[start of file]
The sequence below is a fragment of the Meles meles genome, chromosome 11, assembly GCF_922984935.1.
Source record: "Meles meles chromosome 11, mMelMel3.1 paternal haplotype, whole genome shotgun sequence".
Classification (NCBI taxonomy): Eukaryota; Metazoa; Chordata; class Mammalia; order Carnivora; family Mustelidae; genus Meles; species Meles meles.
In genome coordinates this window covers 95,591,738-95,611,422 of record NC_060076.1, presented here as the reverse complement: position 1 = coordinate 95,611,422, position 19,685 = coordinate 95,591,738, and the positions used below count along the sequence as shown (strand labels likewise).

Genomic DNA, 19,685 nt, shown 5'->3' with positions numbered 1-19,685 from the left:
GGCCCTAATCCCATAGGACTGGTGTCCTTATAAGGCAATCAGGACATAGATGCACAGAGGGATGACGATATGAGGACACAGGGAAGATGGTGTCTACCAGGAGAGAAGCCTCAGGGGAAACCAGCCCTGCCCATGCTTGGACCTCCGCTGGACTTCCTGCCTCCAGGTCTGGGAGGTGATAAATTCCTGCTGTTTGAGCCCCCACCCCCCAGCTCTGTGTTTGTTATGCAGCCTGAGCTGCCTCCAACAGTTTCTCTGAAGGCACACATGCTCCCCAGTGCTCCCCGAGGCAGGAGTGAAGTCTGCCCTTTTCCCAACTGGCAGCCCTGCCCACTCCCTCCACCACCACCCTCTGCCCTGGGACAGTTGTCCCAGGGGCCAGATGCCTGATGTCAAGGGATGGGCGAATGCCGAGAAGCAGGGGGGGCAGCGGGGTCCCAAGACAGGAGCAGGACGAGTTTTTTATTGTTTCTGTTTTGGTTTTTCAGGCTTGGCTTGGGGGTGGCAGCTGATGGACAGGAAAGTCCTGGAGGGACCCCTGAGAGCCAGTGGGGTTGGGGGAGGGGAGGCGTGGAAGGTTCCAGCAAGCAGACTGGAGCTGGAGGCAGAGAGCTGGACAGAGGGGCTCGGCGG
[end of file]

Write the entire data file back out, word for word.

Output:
The sequence below is a fragment of the Meles meles genome, chromosome 11, assembly GCF_922984935.1.
Source record: "Meles meles chromosome 11, mMelMel3.1 paternal haplotype, whole genome shotgun sequence".
Classification (NCBI taxonomy): Eukaryota; Metazoa; Chordata; class Mammalia; order Carnivora; family Mustelidae; genus Meles; species Meles meles.
In genome coordinates this window covers 95,591,738-95,611,422 of record NC_060076.1, presented here as the reverse complement: position 1 = coordinate 95,611,422, position 19,685 = coordinate 95,591,738, and the positions used below count along the sequence as shown (strand labels likewise).

Genomic DNA, 19,685 nt, shown 5'->3' with positions numbered 1-19,685 from the left:
GGCCCTAATCCCATAGGACTGGTGTCCTTATAAGGCAATCAGGACATAGATGCACAGAGGGATGACGATATGAGGACACAGGGAAGATGGTGTCTACCAGGAGAGAAGCCTCAGGGGAAACCAGCCCTGCCCATGCTTGGACCTCCGCTGGACTTCCTGCCTCCAGGTCTGGGAGGTGATAAATTCCTGCTGTTTGAGCCCCCACCCCCCAGCTCTGTGTTTGTTATGCAGCCTGAGCTGCCTCCAACAGTTTCTCTGAAGGCACACATGCTCCCCAGTGCTCCCCGAGGCAGGAGTGAAGTCTGCCCTTTTCCCAACTGGCAGCCCTGCCCACTCCCTCCACCACCACCCTCTGCCCTGGGACAGTTGTCCCAGGGGCCAGATGCCTGATGTCAAGGGATGGGCGAATGCCGAGAAGCAGGGGGGGCAGCGGGGTCCCAAGACAGGAGCAGGACGAGTTTTTTATTGTTTCTGTTTTGGTTTTTCAGGCTTGGCTTGGGGGTGGCAGCTGATGGACAGGAAAGTCCTGGAGGGACCCCTGAGAGCCAGTGGGGTTGGGGGAGGGGAGGCGTGGAAGGTTCCAGCAAGCAGACTGGAGCTGGAGGCAGAGAGCTGGACAGAGGGGCTCGGCGG